Democratic Underground Latest Greatest Lobby Journals Search Options Help Login

The Election Sabotage Commission

Printer-friendly format Printer-friendly format
Printer-friendly format Email this thread to a friend
Printer-friendly format Bookmark this thread
Home » Discuss » Topic Forums » Election Reform Donate to DU
groovedaddy Donating Member (1000+ posts) Send PM | Profile | Ignore Mon Dec-21-09 12:25 PM
Original message
The Election Sabotage Commission
No one is in charge these days at the Federal Election Commission, the agency that is supposed to enforce campaign law. Repeated stalemates engineered by Republican members raise the potential for runaway abuses in next years Congressional elections.

The six-member commission, shared evenly by the two parties, needs a majority for any enforcement action. For months, Republican members have cynically withheld their votes, rejecting staff investigators sound recommendations for citations and fines in current cases of obvious abuse. They seem to have completely forgotten why they are there: they are supposed to be enforcing the law, not sabotaging it.

The F.E.C. was hardly ever a paragon of effective enforcement, weighted as it has been with appointees favoring their party machines fondness for easy campaign money. But the latest Republican members are blazing a Paleolithic path of regression.

In the latest example, they neutralized long-standing restrictions on a candidates use of funds from family members to keep a campaign afloat. Staff specialists found a knowing and willful violation by a candidate boosted with $75,000 of his mothers money. There is plenty of precedent for the finding, but Republicans contended the regulation was suddenly too unclear to be enforced. Democratic members properly disputed this but were powerless to act without the requisite votes.
Refresh | +9 Recommendations Printer Friendly | Permalink | Reply | Top
Ozymanithrax Donating Member (1000+ posts) Send PM | Profile | Ignore Mon Dec-21-09 12:52 PM
Response to Original message
1. Republicans are there to stop any real investigation into abuses...
They have not forgotten.

They know exactly what they are doing.
Printer Friendly | Permalink | Reply | Top
zacherystaylor Donating Member (97 posts) Send PM | Profile | Ignore Tue Jan-12-10 01:50 PM
Response to Original message
2. Election reform
We need election reform that enables the public to control the interview process and includes instant run off elections.

Both parties are rotten to the core with instant run off elections third parties can have a much better chance. There also needs to be a better way to let the public know about third party candidates. The Mass Media has virtual veto powers under the current system if they don't tell the public about a candidate only a small fraction of the public knows about him. We need alternative media in order to make election reform work and it has to reach a much larger audiance.
Printer Friendly | Permalink | Reply | Top
Bill Bored Donating Member (1000+ posts) Send PM | Profile | Ignore Tue Jan-12-10 08:33 PM
Response to Reply #2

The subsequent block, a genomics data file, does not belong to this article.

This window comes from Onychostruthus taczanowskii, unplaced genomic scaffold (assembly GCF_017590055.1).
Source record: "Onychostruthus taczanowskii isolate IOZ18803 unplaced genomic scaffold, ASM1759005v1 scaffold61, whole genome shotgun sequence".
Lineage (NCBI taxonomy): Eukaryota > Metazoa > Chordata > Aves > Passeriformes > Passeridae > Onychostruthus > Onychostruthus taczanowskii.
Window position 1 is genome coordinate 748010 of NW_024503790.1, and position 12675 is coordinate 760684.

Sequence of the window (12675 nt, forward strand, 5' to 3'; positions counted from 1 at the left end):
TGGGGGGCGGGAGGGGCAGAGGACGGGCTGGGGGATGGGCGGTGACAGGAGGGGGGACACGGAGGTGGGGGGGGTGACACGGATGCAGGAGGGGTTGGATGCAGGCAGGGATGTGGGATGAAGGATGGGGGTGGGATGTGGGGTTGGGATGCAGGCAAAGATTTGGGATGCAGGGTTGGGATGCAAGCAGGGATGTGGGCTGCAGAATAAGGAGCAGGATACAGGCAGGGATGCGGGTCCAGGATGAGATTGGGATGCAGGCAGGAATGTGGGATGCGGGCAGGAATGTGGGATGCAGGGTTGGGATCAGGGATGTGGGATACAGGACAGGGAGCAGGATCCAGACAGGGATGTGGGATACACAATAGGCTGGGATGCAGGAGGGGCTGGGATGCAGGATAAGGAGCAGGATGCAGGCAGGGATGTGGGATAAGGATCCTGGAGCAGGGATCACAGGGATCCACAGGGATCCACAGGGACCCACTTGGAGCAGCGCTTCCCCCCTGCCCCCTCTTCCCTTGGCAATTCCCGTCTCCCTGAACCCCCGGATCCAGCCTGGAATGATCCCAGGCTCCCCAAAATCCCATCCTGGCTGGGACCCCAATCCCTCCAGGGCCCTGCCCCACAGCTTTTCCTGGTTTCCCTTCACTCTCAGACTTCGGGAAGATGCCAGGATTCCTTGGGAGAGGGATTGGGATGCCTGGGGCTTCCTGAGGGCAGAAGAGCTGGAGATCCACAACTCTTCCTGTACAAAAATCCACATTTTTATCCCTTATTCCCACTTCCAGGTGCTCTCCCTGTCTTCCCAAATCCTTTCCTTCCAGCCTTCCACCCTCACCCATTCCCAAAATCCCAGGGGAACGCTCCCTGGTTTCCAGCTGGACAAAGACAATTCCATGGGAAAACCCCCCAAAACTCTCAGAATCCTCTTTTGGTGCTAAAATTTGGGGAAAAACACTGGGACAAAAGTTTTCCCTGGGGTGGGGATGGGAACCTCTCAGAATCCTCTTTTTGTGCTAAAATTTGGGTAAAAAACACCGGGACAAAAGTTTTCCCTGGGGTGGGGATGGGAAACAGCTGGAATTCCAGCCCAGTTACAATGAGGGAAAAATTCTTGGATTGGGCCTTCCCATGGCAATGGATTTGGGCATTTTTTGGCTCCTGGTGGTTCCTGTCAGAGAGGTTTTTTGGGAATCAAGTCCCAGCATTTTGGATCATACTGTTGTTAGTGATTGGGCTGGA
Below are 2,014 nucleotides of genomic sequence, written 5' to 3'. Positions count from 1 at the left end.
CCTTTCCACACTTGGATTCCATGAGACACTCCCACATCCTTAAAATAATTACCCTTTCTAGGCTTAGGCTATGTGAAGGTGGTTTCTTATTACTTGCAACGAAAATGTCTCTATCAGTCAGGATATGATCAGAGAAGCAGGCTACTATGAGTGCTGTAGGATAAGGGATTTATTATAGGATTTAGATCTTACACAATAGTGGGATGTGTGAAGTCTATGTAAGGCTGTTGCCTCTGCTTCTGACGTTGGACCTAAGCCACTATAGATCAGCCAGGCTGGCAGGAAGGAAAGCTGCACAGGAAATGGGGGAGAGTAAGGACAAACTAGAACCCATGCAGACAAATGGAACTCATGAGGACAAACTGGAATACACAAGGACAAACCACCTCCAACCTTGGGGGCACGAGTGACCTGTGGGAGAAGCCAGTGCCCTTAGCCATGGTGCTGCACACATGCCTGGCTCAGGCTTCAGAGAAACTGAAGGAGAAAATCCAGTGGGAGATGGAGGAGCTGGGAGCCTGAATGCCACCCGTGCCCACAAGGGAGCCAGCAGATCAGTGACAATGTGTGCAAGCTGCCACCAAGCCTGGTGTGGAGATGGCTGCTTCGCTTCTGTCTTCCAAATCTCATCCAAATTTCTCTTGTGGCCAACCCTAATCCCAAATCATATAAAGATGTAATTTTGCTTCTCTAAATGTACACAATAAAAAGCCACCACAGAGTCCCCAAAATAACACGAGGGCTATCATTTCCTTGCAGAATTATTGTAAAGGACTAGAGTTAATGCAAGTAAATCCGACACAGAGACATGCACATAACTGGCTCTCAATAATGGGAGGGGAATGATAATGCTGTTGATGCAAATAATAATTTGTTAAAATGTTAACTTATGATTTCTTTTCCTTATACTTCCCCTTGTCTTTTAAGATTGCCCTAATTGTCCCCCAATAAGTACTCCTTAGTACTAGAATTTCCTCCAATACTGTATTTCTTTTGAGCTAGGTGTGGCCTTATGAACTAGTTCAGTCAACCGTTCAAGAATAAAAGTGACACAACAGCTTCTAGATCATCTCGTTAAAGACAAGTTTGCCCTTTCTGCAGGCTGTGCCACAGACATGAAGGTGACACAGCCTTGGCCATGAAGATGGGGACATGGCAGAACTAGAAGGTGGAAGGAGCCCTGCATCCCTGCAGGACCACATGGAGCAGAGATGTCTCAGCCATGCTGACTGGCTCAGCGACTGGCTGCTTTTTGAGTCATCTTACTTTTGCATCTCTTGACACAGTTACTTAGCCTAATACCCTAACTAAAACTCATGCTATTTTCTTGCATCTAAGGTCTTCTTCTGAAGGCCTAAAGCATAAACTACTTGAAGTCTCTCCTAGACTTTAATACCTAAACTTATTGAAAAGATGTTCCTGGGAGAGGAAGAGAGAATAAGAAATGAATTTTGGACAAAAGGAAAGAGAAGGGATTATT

3. Instant runoff voting is a recipe for disaster.
I would no more trust a computer to conduct a runoff election than to conduct a simple 2-candidate contest.

If you want to reform either or both of the 2 major parties, the way to do it is in the Primaries. That's where many general elections are decided.
Printer Friendly | Permalink | Reply | Top
zacherystaylor Donating Member (97 posts) Send PM | Profile | Ignore Thu Jan-14-10 12:18 PM
Response to Reply #3
5. Media reform too
The election should include paper ballots that can be confirmed. This may not be simple but there needs to be a better way to give independents that are not indebted to the corporate interests. There may be more details that need to be worked out but the basics idea is a good one if it leads to a majority vote and gives more attention to independent candidates.
We also need Media reform that enables the public to hear more from credible unbiased experts and average members of the public. This may be more important than IRVs
If the public doesnt have access to accurate information they cant make rational choices.
Printer Friendly | Permalink | Reply | Top
WillYourVoteBCounted Donating Member (1000+ posts) Send PM | Profile | Ignore Tue Jan-12-10 11:09 PM
Response to Reply #2
4. Hey, Zachery - some information about IRV from a state that has tried it
I hope you will study IRV some more and possibly reconsider your support for it.
Most people do not know that IRV is terribly complex to count.

I am writing from a state that has legislated 2 different IRV pilots, with 2 cities participating
in 2007, and only 1 in 2009. Hendersonville, the city participating twice - did not ask its citizens either time,
the officials just did it.

Many people who've supported Instant Runoff Voting have changed their
minds about it once they find out about the problems in counting the votes

Many people do not realize that *IRV is not additive*.
There is no such thing as a "subtotal" in IRV. In IRV every single vote may have to be sent
individually to the central agency. IRV requires central counting of
votes. That means that votes cast at the polling place on election
night have to be hauled off to a central office to be counted later.
This opens elections up to risk of tampering.

Things tend to happen to ballots when they are not counted where cast, and when
they go for a little drive before they get to some storage place or closet.

We know our voting machines can barely count regular plain old vanilla votes.
We also saw how hard it was to count just 3,000 IRV ballots in Cary North Carolina in 2007,.

Cary NC chose not to do IRV again after giving it a try in 2007 and
after having the IRV votes counted in one contest:

Instant runoff voting - counting by hand a nightmare? tallying IRV
in Cary NC in 2007.
Optical Scan Ballots
It was difficult to count just 3,000 ballots correctly. Officials
had to manually tally the IRV results for the Cary, NC instant